During the COVID-19 pandemic, many elderly residents of care homes have been left feeling more alone and isolated than ever – particularly those with no relatives to talk to via phone or digital devices. Research1 has found that perceived social isolation and loneliness are associated with depression, cognitive decline, poor sleep quality, a weaker immune system, and potential heart problems, making relationships a vital tool in helping the elderly survive through this challenging time.
After building relationships with residents at their local aged care facility, the children at Redhead Community Preschool were disappointed when their scheduled morning tea visit was cancelled due to the pandemic. Brett Dwyer, relationship manager at the care facility knew that something had to be done urgently to revive connections, leading to the creation of the ‘granbuddies’ program, a COVID-safe social program to reunite the children with their elderly friends.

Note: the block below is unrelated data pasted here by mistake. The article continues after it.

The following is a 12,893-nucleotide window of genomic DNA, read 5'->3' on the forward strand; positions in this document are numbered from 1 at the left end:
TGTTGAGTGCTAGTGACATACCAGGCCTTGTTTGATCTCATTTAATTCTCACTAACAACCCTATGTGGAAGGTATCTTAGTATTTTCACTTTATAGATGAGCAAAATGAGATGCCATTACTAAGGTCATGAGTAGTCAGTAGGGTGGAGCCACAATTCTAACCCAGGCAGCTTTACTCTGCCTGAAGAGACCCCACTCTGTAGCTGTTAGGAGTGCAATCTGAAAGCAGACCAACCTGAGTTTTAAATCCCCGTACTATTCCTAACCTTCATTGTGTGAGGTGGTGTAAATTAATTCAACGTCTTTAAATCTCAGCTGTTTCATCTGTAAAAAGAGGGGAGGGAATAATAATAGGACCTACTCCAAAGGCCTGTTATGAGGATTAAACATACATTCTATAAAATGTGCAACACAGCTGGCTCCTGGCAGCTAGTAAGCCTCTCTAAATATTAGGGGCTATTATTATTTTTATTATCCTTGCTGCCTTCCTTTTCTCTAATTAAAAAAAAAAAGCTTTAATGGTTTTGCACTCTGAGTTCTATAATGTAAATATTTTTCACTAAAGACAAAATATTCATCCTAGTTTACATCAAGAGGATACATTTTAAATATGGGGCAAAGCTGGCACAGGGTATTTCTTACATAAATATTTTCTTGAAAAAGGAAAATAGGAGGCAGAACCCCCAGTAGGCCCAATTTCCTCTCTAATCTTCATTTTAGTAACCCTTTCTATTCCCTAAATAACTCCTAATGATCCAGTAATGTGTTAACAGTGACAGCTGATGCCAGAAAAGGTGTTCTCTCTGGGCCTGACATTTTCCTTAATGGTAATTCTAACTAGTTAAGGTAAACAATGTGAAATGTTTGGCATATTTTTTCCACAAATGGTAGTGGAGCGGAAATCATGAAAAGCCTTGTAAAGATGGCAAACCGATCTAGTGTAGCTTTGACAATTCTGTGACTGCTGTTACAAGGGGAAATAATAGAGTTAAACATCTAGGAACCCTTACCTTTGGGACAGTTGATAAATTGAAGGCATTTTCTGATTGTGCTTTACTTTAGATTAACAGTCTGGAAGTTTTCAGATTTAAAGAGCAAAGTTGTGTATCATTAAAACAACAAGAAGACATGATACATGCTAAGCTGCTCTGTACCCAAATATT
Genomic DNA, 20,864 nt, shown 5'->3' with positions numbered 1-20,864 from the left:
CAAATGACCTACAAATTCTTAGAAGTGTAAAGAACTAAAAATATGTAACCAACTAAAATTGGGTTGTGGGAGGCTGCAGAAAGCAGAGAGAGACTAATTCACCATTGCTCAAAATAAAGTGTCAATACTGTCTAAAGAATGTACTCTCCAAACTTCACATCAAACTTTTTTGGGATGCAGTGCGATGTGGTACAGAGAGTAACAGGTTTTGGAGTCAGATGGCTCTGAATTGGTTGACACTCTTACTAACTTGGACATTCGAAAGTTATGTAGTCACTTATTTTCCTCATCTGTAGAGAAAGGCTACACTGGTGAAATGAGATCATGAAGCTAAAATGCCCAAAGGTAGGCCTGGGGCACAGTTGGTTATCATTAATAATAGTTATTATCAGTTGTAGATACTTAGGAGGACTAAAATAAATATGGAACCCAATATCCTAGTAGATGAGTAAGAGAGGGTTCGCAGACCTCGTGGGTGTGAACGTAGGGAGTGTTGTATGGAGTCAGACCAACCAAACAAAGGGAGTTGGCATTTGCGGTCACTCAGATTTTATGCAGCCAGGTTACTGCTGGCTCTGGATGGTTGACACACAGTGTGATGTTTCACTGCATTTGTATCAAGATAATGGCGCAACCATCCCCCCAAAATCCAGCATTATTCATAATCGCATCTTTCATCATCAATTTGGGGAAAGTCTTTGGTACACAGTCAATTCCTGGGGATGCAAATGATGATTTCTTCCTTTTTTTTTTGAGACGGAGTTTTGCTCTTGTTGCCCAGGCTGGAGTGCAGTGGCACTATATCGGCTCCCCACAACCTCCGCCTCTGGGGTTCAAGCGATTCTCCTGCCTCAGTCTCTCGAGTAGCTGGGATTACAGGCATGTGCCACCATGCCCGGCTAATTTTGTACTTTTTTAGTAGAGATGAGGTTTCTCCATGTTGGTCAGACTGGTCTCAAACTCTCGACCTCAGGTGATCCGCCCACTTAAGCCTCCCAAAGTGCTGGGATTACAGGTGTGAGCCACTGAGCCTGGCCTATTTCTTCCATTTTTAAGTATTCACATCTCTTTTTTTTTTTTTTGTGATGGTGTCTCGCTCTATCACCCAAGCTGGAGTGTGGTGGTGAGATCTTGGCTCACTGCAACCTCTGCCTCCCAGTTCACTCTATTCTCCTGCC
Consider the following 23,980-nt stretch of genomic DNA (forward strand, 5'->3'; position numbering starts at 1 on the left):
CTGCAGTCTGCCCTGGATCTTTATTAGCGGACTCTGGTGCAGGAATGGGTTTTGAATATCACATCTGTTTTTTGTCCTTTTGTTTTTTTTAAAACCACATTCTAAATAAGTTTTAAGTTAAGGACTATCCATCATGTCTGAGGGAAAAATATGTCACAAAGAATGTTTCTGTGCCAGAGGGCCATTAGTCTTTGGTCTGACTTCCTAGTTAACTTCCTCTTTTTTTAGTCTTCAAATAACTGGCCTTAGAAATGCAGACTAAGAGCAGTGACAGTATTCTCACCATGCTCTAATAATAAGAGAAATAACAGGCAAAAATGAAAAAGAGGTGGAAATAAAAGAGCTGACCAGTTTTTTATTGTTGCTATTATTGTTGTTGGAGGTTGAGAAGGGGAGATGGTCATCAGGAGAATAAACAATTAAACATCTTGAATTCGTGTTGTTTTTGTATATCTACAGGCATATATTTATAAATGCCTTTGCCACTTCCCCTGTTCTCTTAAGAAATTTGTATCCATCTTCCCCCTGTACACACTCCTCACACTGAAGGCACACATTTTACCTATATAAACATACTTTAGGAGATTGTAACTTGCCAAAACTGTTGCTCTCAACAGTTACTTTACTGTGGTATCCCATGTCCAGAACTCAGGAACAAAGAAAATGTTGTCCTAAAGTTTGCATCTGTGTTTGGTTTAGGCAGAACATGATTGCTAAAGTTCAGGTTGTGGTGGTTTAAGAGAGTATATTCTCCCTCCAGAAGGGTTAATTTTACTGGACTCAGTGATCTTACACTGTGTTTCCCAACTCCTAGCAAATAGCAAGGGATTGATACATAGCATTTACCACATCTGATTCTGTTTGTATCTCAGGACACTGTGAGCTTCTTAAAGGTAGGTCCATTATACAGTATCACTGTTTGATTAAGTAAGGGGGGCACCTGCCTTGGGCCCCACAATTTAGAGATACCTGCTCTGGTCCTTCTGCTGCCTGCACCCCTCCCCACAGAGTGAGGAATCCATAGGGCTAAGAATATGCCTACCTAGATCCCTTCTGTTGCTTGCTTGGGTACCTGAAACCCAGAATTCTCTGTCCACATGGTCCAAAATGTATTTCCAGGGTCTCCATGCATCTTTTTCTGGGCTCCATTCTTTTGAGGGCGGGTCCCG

We spoke to Redhead Preschool director Louise Perrett to find out how it has benefited both young and old.
Festive visits lead to firm friendships
Last year, one of the preschool parents, who has worked in supporting residents at the town’s local nursing home, told Louise that many residents would be alone and without family at Christmas time.
We talked about this with the children and the empathy and compassion that was shown by the children was phenomenal,” shares Louise. “The children were genuinely sad and concerned and knew they had to do something.
The children created cards and painted pictures for each resident and framed them. Families were invited to the nursing home (Whiddon Aged Care) on Christmas Eve and gifts were presented to the residents who were all alone.
According to Louise, it was a very moving and emotional day which resulted in a strong bond between the children and the elderly residents. Letters continued to be exchanged and the children visited once more for morning tea. Just as another visit was scheduled to happen, the pandemic began and plans had to be put on hold.